All Popular Manga Series Follow Similar Journey to Shueisha


The globally popular manga series Chainsaw Man, One Punch Man, and Tokyo Ghoul share an unexpected origin – they all began as amateur works posted on the same Japanese online forum called Neetsha.

Before being discovered and published by the major manga company Shueisha, these three titles started out humbly as passion projects on an internet message board.

While fans around the world have embraced the gripping narratives and artistic flair of these comics, many remain unaware of the forum that played a pivotal role in their path to success.

Chainsaw Man (Credits: Tatsuki Fujimoto)

Neetsha provided the first venue for the creators Sui Ishida, One, and Tatsuki Fujimoto to share their imaginative stories that would later capture the hearts of millions.

The trajectory of this now-famous manga from niche internet origin to worldwide fame is an unlikely yet relatable tale. Aspiring artists like Ishida, One, and Fujimoto followed an unorthodox route, driven more by their creative passion than established industry norms or conventions.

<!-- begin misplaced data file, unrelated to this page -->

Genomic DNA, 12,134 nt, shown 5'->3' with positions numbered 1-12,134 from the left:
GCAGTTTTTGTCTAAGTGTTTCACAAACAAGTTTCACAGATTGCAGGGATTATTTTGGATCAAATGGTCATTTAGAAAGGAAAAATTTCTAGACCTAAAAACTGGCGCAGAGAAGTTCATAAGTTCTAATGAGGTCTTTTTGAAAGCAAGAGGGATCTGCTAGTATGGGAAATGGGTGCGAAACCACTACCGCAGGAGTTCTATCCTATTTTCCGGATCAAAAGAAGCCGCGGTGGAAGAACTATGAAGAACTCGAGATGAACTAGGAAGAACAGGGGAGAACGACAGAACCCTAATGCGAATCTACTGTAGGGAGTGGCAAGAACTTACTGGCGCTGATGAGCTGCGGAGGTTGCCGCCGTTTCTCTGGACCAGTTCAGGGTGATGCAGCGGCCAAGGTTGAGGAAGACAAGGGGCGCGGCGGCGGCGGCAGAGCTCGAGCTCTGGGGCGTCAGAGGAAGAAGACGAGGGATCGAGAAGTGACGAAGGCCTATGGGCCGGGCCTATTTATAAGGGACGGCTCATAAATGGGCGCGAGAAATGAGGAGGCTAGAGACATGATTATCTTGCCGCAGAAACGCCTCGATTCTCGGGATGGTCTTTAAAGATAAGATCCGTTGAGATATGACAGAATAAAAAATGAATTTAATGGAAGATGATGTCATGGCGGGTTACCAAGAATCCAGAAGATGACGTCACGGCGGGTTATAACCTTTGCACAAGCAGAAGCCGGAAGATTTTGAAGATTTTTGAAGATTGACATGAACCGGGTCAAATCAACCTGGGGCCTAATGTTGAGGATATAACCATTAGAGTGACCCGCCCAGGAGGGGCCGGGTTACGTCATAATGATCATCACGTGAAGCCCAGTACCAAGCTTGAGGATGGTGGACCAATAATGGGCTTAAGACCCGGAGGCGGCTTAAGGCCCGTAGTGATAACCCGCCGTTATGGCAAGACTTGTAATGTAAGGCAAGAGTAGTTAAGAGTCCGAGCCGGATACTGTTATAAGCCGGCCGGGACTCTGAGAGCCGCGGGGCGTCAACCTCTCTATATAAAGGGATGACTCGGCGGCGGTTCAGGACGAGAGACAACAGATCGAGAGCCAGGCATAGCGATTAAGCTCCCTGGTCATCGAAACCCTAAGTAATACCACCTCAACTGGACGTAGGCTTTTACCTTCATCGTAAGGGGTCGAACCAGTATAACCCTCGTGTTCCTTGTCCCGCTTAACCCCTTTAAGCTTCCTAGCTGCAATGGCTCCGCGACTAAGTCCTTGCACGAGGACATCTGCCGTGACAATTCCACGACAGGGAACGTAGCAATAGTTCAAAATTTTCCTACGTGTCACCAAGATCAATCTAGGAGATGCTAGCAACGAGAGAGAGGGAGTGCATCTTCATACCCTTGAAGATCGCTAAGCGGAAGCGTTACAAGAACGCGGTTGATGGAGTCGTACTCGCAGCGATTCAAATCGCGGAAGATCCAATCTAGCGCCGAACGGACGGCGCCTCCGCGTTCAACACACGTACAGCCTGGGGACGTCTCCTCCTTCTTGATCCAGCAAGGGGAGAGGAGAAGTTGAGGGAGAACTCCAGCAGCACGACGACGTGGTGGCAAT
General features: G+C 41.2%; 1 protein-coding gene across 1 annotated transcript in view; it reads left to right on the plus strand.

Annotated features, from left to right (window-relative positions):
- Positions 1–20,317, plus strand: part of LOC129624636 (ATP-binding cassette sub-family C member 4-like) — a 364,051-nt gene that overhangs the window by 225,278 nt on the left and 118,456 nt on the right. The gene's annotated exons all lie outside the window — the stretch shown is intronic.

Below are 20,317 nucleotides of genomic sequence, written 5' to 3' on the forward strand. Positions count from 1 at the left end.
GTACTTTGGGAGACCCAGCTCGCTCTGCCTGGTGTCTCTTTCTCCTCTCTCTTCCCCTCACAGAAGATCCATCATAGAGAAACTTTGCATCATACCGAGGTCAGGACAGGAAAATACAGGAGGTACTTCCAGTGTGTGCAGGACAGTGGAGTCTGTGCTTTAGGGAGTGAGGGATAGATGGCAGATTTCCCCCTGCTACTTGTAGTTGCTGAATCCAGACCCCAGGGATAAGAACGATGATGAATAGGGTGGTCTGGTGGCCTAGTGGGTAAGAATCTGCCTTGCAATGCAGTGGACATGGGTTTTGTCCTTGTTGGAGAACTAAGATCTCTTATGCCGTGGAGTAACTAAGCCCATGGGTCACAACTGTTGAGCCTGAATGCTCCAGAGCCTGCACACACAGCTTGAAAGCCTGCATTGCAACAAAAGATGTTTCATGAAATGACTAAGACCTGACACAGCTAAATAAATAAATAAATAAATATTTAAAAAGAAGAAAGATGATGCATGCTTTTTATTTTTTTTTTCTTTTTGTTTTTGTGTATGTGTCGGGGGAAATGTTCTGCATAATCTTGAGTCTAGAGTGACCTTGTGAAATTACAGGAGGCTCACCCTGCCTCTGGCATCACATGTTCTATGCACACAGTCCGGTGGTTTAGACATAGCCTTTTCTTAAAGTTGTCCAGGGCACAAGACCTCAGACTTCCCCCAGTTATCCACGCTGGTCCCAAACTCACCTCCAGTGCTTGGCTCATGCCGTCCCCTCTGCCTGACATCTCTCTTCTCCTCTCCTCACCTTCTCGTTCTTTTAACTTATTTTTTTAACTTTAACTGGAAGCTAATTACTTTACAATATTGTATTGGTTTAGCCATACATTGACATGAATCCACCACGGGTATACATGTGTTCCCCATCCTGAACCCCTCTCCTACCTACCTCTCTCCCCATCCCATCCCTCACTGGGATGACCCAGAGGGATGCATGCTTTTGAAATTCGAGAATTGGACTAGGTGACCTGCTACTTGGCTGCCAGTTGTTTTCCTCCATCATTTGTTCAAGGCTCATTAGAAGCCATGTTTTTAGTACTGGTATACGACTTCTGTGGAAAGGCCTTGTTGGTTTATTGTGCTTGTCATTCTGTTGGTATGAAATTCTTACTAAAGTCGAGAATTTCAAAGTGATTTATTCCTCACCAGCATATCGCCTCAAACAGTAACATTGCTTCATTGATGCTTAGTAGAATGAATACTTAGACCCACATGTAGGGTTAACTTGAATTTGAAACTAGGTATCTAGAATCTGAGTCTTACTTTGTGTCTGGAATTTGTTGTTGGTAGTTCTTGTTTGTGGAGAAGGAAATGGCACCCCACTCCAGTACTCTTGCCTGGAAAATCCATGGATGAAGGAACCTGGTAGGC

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Chainsaw Man (Credits: Tatsuki Fujimoto)

This maverick spirit that led them to recognition resonates with readers, making their works not just compelling stories but inspiring to follow one’s own visionary path.

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Neetsha provided a platform for aspiring manga artists to develop their talents and connect with engaged readers. Creators were able to post their comics and get constructive feedback from fellow enthusiasts.

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Chainsaw Man (Credits: Fujimoto Tatsuki.)

Sui Ishida utilized this online community to share his early work that would eventually become the popular series Tokyo Ghoul. Ishida’s visceral storytelling and intricately detailed dark art style garnered interest in Neetsha.

His unique voice and ability to craft a compelling narrative set the foundation for his successful career. When Tokyo Ghoul was picked up by famed publisher Shueisha’s Weekly Young Jump magazine, Ishida’s talents were brought to a mainstream audience.

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One Punch Man (Credits: ONE)

Similarly, an artist known simply as One cultivated a following on Neetsha by posting his webcomic One Punch Man. One’s minimalist yet dynamic drawing combined with a clever satirization of superhero motifs quickly built an impressed readership.

As the comic grew in popularity for its humor, action set pieces, and subverted tropes, celebrated manga creator Yusuke Murata took notice. He collaborated with One to recreate One Punch Man for a broader print release under Shueisha’s Young Jump imprint.

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One Punch Man (Credits: ONE)

In both cases, the online Neetsha community incubated these artists’ signature styles and stories, providing a springboard to wider recognition.

Neetsha’s Artistic Incubator